The Music of Time

Scott Morris is the author of "The Total View of Taftly" and former executive editor of The Oxford American

Willie Morris was one of the great literary figures of his day. A gifted conversationalist, he was that rare writer who befriended not only fellow scribes but presidents, actors, producers, professors, businessmen, sundry oddballs and dogs everywhere. Born in Yazoo City, Miss., in 1935, he became a Rhodes scholar and went on to write 16 books, among them the award-winning classic memoir, "North Toward Home," "Faulkner's Mississippi" and "My Dog Skip." During the '60s, he served as the youngest editor-in-chief in the history of the nation's oldest magazine, Harper's, publishing writers such as William Styron, David Halberstam, Gay Talese and Norman Mailer. A master of the essay, Morris' collection "Terrains of the Heart" is as good as collections get.

Of course, there was always supposed to be "Taps," Morris' great novel, his summation. Started back in his Oxford days, he had abandoned it many times. During the last 15 or so years of his life, it was said that he'd returned to it--some claimed Morris had simply been beaten by "Taps," that he couldn't pull it off. As the years passed and expectations grew, some suspected that maybe Morris had become afraid of finishing.

But as it turns out, before Morris died in August 1999, one of his last requests to his wife, the editor JoAnne Pritchard Morris, was that she take his final notes and corrections and see that "Taps" was published. "Taps" has emerged at last and readers will find that Morris pulled it off after all.

"Taps" is a triumph throughout, with some of Morris' finest prose. From the very first lines, his hard-earned craftsmanship is evident: "We were flatland people, each of us in this little long-ago tale: Luke and Amanda and Durley, Georgia and Arch and myself ....The town was poor one year and rich the next, and everything pertained to the land--labor and usury, mortgage and debt. We lived and died by nature, Anglos and Africans bound together in the whims of the timeless clouds. Our people played seven-card stud against God."

Set in fictional Fisk's Landing, Miss., during the 1950s, "Taps" centers on 16-year-old Swayze Barksdale. The expected coming-of-age themes are expertly handled, but what brings them into such sharp relief is the fact that Swayze's home town is under siege by corpses. Almost every week a train brings another dead soldier home from the faraway Korean War.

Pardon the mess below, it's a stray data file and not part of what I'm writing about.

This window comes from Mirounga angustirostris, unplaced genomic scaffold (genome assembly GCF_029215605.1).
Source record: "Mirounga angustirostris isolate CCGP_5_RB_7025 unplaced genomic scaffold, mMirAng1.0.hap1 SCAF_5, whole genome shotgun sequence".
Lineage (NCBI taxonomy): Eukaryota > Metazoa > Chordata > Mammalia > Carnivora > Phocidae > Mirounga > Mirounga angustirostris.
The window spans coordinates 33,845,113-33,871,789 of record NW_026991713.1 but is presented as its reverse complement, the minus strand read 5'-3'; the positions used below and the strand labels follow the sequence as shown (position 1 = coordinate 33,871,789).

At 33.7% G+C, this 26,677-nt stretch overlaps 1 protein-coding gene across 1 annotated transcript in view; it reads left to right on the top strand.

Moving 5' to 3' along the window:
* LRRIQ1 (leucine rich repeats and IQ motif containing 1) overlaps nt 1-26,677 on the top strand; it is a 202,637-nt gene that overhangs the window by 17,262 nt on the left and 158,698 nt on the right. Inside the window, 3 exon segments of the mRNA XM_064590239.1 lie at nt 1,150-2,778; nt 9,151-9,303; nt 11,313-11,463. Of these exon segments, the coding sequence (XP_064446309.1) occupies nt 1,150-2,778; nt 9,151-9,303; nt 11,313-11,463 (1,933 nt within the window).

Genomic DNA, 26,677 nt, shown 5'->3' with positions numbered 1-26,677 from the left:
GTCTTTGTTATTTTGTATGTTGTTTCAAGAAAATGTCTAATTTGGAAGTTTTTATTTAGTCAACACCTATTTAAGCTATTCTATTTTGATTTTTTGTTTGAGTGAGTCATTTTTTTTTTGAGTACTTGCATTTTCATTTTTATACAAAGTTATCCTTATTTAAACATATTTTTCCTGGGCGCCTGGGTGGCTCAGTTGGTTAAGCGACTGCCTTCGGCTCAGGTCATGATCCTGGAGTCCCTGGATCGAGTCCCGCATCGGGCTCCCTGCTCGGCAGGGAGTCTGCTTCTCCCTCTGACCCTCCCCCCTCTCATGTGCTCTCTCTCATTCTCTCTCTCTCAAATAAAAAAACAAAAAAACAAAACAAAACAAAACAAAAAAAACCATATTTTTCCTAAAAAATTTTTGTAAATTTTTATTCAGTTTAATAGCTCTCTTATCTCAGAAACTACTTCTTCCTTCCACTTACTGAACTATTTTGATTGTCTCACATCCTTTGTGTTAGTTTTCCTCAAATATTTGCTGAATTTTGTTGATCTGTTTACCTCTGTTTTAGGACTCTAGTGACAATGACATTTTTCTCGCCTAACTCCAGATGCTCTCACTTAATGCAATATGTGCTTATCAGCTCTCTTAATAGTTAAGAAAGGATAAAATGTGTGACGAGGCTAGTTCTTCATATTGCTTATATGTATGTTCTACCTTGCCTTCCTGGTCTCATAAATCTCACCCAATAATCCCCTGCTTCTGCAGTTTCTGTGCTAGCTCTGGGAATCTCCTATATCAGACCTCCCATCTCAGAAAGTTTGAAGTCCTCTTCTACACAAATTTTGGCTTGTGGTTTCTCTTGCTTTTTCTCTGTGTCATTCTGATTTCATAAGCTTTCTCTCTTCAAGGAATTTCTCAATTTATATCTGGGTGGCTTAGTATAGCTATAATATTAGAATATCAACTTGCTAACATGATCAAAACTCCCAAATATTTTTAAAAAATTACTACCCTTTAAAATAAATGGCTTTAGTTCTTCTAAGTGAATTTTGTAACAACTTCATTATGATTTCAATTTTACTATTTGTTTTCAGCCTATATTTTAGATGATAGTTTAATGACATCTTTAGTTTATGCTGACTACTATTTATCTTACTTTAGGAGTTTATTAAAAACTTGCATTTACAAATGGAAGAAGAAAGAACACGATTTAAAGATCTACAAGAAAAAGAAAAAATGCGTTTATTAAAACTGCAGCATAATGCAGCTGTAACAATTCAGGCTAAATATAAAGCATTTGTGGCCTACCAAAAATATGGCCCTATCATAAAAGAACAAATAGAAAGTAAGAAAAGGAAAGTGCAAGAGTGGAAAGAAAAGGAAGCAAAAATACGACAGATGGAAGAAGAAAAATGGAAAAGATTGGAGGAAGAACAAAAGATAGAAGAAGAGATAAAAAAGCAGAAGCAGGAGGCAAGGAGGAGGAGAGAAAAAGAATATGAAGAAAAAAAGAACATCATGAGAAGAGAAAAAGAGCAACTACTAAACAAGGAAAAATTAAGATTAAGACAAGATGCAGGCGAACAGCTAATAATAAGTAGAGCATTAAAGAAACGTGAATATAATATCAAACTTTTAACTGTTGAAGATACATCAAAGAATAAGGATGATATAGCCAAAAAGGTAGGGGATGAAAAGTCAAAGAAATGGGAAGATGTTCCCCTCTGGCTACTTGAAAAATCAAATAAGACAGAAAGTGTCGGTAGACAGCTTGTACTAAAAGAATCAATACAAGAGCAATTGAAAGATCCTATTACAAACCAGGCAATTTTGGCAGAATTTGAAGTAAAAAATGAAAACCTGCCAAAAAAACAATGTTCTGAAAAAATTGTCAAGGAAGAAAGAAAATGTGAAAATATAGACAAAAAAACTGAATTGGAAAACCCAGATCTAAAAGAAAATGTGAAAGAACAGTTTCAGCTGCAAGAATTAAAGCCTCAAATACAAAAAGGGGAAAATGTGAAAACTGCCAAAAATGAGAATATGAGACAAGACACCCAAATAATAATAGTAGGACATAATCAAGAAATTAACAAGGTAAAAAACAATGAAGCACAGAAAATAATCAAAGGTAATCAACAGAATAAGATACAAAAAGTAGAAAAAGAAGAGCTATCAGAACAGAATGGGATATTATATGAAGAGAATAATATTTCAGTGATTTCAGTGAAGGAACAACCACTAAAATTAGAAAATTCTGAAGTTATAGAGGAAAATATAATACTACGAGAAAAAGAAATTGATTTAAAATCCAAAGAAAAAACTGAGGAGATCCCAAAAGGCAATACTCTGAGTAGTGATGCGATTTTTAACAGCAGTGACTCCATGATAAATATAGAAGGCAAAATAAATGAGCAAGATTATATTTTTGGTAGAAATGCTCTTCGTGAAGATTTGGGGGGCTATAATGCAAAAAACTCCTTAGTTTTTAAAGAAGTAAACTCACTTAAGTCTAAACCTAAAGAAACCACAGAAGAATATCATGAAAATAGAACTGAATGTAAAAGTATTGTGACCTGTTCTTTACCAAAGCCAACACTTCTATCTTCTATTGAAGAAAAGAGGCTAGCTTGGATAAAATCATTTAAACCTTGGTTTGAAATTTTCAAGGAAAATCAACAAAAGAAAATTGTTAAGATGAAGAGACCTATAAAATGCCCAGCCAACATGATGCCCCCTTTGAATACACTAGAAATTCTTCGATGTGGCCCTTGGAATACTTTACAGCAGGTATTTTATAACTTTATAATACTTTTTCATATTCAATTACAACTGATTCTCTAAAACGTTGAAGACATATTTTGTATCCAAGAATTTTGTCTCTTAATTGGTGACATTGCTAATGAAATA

The only available trumpet players, Swayze and his buddy Arch are asked to play "Taps" at the funerals. The two boys flip a coin each time, the winner getting to play echo: "An echo, I would learn, was a kind of life in perpetuity, remote and immune, distant lingering notes from afar, sweetly voyeuristic, while the grave was, after all, the grave."

Swayze, whose father died when he was a child, becomes close to Luke Cartwright, a veteran of World War II who is in charge of military burials. Presiding over the town is the vicious Leroy Godbolt and his bully of a son Durley, who marries and subsequently abuses his beautiful wife, Amanda. After going to Korea, Durley is shortly listed as missing in action. Luke and Amanda begin a love affair, something that is known only by Swayze and his girlfriend Georgia. But where is Durley? Is he dead as everyone expects? When will the war end and with it, the parade of bodies? Will young love die between Swayze and Georgia?

The mark of the mature novelist is wisdom, and "Taps" reads like a novel that required an entire lifetime of experience for its making, as indeed it did. Every time poor Swayze gets caught up in the thrills and turmoils of growing up, he is back at the graveyard to perform his duty--in the midst of sweet life, the eerie notes of "Taps" linger.

"Set beside the slow, dalliant days of youth, why must time dwindle so swiftly as one ages? Just as we begin to perceive the complexity of the puzzle, to ponder its disparate pieces, we must rush before the hour grows too late," Morris writes toward the novel's end.

In the face of this inevitable progression, Morris' going-away present was to arrange some of life's disparate pieces into a work of art. "Taps" was written to last. *

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